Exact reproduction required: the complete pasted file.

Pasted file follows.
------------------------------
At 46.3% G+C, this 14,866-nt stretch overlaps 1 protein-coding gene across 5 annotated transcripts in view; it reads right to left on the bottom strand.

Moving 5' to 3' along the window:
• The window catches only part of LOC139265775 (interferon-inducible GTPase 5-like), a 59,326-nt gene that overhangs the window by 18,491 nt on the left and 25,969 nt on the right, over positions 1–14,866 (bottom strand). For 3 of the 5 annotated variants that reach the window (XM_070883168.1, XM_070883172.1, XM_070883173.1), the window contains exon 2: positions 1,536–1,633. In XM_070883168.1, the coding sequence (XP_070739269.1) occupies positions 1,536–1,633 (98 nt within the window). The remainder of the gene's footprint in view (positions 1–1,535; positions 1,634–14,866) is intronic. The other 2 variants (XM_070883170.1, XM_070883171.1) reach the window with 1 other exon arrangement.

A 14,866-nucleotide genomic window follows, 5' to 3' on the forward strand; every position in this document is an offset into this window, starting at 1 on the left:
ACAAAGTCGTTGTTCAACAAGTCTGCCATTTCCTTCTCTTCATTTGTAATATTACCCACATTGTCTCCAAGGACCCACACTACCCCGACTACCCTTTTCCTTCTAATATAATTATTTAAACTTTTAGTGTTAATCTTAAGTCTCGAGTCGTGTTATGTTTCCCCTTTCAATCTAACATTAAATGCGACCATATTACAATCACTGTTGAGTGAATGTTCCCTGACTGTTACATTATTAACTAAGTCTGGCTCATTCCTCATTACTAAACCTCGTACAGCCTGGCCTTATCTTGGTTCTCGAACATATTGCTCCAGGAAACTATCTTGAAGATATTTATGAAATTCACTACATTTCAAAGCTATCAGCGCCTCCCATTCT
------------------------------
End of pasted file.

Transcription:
At 46.3% G+C, this 14,866-nt stretch overlaps 1 protein-coding gene across 5 annotated transcripts in view; it reads right to left on the bottom strand.

Moving 5' to 3' along the window:
• The window catches only part of LOC139265775 (interferon-inducible GTPase 5-like), a 59,326-nt gene that overhangs the window by 18,491 nt on the left and 25,969 nt on the right, over positions 1–14,866 (bottom strand). For 3 of the 5 annotated variants that reach the window (XM_070883168.1, XM_070883172.1, XM_070883173.1), the window contains exon 2: positions 1,536–1,633. In XM_070883168.1, the coding sequence (XP_070739269.1) occupies positions 1,536–1,633 (98 nt within the window). The remainder of the gene's footprint in view (positions 1–1,535; positions 1,634–14,866) is intronic. The other 2 variants (XM_070883170.1, XM_070883171.1) reach the window with 1 other exon arrangement.

A 14,866-nucleotide genomic window follows, 5' to 3' on the forward strand; every position in this document is an offset into this window, starting at 1 on the left:
ACAAAGTCGTTGTTCAACAAGTCTGCCATTTCCTTCTCTTCATTTGTAATATTACCCACATTGTCTCCAAGGACCCACACTACCCCGACTACCCTTTTCCTTCTAATATAATTATTTAAACTTTTAGTGTTAATCTTAAGTCTCGAGTCGTGTTATGTTTCCCCTTTCAATCTAACATTAAATGCGACCATATTACAATCACTGTTGAGTGAATGTTCCCTGACTGTTACATTATTAACTAAGTCTGGCTCATTCCTCATTACTAAACCTCGTACAGCCTGGCCTTATCTTGGTTCTCGAACATATTGCTCCAGGAAACTATCTTGAAGATATTTATGAAATTCACTACATTTCAAAGCTATCAGCGCCTCCCATTCT